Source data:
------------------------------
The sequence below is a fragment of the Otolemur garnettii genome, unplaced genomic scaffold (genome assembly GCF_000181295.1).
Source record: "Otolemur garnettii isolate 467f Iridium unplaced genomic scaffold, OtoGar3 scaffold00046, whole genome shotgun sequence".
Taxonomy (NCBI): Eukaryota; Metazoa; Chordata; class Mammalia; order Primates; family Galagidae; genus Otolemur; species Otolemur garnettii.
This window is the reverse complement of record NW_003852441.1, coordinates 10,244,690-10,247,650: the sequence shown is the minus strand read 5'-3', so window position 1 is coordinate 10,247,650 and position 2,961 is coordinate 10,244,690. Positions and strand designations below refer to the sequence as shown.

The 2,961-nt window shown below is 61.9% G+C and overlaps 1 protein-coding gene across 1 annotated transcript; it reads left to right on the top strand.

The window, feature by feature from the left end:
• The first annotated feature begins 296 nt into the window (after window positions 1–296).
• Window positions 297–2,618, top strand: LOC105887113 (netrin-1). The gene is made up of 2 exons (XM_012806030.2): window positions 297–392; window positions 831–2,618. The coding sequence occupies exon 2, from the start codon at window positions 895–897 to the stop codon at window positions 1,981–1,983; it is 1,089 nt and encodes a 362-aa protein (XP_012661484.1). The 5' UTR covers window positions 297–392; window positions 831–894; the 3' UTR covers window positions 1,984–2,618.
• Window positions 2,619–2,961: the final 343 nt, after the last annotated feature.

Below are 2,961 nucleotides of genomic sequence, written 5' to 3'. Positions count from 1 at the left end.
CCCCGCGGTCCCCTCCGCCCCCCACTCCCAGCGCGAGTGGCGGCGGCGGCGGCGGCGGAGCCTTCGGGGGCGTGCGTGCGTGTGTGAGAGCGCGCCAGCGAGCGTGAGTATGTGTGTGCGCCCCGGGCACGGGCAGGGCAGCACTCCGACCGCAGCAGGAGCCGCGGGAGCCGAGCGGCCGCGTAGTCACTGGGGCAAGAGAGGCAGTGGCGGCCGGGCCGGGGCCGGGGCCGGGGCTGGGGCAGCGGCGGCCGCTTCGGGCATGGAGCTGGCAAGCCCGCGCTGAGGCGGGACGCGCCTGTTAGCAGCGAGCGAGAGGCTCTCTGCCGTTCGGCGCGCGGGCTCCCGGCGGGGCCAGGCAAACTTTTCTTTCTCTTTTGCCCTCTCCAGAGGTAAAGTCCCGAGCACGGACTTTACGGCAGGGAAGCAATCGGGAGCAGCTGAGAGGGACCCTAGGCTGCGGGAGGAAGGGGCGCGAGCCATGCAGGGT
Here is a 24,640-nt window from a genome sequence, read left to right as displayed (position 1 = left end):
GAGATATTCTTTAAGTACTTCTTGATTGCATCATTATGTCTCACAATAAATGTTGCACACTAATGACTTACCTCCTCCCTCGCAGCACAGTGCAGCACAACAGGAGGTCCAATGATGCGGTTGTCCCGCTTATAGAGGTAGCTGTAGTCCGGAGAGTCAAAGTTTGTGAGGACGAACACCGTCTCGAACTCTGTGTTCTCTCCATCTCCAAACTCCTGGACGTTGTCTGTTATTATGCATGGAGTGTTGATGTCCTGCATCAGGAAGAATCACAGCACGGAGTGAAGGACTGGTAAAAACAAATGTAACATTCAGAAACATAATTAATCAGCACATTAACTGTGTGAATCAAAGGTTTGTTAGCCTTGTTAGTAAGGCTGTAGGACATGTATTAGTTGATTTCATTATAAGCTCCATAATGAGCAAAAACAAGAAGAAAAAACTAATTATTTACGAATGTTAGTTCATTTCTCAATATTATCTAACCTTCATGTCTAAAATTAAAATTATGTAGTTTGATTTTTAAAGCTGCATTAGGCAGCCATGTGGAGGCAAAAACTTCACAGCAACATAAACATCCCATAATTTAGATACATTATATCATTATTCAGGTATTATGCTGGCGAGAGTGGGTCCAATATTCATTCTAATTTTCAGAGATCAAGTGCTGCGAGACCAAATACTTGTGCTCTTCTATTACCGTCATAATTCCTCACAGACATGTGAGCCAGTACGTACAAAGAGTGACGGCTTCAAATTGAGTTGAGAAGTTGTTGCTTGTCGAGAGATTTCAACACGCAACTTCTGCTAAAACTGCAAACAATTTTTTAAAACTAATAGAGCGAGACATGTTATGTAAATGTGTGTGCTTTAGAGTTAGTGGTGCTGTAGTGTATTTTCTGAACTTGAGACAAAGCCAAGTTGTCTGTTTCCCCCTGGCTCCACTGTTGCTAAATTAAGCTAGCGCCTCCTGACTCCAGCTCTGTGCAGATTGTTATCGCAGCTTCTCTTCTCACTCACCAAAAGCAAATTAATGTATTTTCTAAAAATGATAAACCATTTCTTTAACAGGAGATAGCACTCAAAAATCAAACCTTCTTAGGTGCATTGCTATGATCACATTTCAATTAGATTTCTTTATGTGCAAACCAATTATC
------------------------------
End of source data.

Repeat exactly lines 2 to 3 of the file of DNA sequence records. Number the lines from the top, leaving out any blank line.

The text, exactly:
Source record: "Otolemur garnettii isolate 467f Iridium unplaced genomic scaffold, OtoGar3 scaffold00046, whole genome shotgun sequence".
Taxonomy (NCBI): Eukaryota; Metazoa; Chordata; class Mammalia; order Primates; family Galagidae; genus Otolemur; species Otolemur garnettii.